New research on clear air turbulence (CAT) is alarming from the American Geophysical Union and the University of Reading (in the United Kingdom). They report significant increases in CAT based on what’s happened over the past 40 years. The future looks rocky; we suggest staying buckled.
The study’s focus was mainly conducted over the Atlantic and US mainland, which showed a 55% increase in severe or greater CAT in 2020 compared with 1979.
Hawaiian Airlines air turbulence mass injury event.
Following last year’s December 18 mass casualty incident, turbulence has remained at the top of our minds and perhaps yours. Flight 35 encountered an extreme clear-air turbulence event as it was approaching Honolulu for landing. Some three dozen persons were injured, 20 went to the hospital, and eleven were seriously injured.
That resulted from the turbulence and a severe altitude drop in passengers hitting the overhead luggage bins and the A330 ceiling. It occurred just before landing procedures, about a half hour from Honolulu. The flight was operating in clear weather with nothing notable on the radar. The Hawaiian Airlines pilot reported a vertical cloud appeared in front of the aircraft so rapidly that he could not navigate around it.
NTSB reported that the cloud caused extreme air turbulence, a drop in altitude, and injuries to passengers, crew, and aircraft. The Association of Flight Attendants (AFA) also said airline turbulence will become more common.
“Severe weather increases chances of turbulence, and due to climate change, these kinds of incidents will only continue to grow.”Tahlor Garland, AFA.
And while technology arguably makes turbulence easier to predict and plan for (try telling affected passengers that!), it hasn’t prevented or explained some terrible incidents like the one that happened.
In March a Southwest Hawaii flight also encountered severe turbulence.
A Southwest Boeing 737 MAX8 plane also encountered extreme turbulence following departure from Honolulu and headed for the mainland. Passengers gave kudos to the Southwest pilot and crew. There was no official comment from Southwest about the event nor do we know the extent of any injuries.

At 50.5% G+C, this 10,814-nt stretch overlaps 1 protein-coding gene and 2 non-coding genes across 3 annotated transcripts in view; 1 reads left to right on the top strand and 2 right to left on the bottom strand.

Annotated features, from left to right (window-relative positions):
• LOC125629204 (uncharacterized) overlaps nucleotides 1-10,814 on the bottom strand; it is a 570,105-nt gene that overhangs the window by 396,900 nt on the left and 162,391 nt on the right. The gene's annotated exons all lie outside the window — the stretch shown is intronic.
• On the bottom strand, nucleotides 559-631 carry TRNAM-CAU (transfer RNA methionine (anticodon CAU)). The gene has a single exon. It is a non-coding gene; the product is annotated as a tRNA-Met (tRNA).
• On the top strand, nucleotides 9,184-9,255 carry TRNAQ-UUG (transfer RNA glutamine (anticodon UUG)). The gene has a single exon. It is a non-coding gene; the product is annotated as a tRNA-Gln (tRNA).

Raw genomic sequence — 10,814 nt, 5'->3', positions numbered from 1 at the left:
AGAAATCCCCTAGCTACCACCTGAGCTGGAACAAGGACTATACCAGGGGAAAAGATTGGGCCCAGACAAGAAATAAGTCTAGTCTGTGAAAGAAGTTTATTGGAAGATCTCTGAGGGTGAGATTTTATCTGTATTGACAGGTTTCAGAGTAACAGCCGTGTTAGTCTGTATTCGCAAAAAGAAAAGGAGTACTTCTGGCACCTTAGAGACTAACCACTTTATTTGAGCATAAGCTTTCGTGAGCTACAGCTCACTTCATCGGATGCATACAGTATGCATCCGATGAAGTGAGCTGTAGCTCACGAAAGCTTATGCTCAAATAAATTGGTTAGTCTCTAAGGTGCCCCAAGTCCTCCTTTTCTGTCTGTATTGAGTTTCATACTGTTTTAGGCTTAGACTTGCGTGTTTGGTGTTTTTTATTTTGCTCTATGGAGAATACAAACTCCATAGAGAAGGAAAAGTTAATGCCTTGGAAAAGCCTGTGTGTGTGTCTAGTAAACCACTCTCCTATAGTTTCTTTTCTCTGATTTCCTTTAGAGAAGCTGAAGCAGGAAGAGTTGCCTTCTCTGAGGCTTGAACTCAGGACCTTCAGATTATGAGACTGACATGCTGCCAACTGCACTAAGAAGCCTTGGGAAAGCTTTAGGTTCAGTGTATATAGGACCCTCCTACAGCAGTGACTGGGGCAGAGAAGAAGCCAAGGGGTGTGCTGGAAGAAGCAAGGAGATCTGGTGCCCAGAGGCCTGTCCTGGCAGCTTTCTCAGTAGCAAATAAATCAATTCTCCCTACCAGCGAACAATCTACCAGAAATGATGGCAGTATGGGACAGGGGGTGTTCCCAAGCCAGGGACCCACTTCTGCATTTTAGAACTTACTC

Another 37 were injured in turbulence before Air Canada diverted to Hawaii.
In 2019, this incident injured dozens of passengers and flight crew on an Air Canada 777 plane when it hit extreme, clear air turbulence two hours southwest of Hawaii. The flight diverted to Honolulu, with 30 people taken to the hospital.
Should you worry about Hawaii flight turbulence?
For Beat Hawaii editors, it has increased our awareness of the potential for clear air turbulence at any point during a flight, with or without any notification. So we are doing as pilots have always said: use your seat belt whenever you are seated.
Has this changed your behavior on flights to Hawaii and elsewhere? The FAA concludes, “Passengers can easily prevent injuries from unexpected turbulence by buckling their seat belts at all times.”
NOAA and National Weather Service to the forefront of air turbulence.
A resource with which we were unfamiliar previously is the Aviation Weather Center (AWC). It is run by NOAA and the National Weather Service (NWS). You’ll find the site at https://aviationWeather.gov. The AWC provides a fascinating glimpse of aviation-related weather information, such as convention forecasting, and a novel interactive Flight Path Tool for evaluating all weather information from the organization that relates to a given air route.
“We’ve made tremendous advances over just the past few years, thanks to improved weather forecast models with more data going into and better understanding of the science in these models. That results in better forecast information across the board, including when evaluating the potential for turbulent conditions.”Jennifer Stroozas, Aviation Weather Center meterologist.
Other tools within the product suite include their Graphical Turbulence Guidance tool that provides SIGMETs (significant meteorological hazards) related to turbulence, including pilot reporting, both graphically and in text. The products will help planes fly at all altitudes from 1,000 feet to 50,000 feet.
NOAA can now offer new products with better predictions of air turbulence. They said they’ve “Definitely seen improved NOAA and NWS forecasts over the past decade through ensemble prediction tools and more data.”
The cause of air turbulence.
Study partner University of Reading said, “We’re looking for rapid variations in wind speed and altitude that create wind shear. It’s also analogized like this. Air is fluid, just not in the same way as water. But a river or the air we fly in can be calm or feature hidden rapids that create choppy air travel. These currents can sometimes be found as high up as flights are. Clear air turbulence (CAT) is even more challenging to predict. Better forecasts are wanted by the airline industry and pilots in particular.
Check out the new NOAA tools for air turbulence.
Go to https://beta.AviationWeather.gov to use the new tools directly.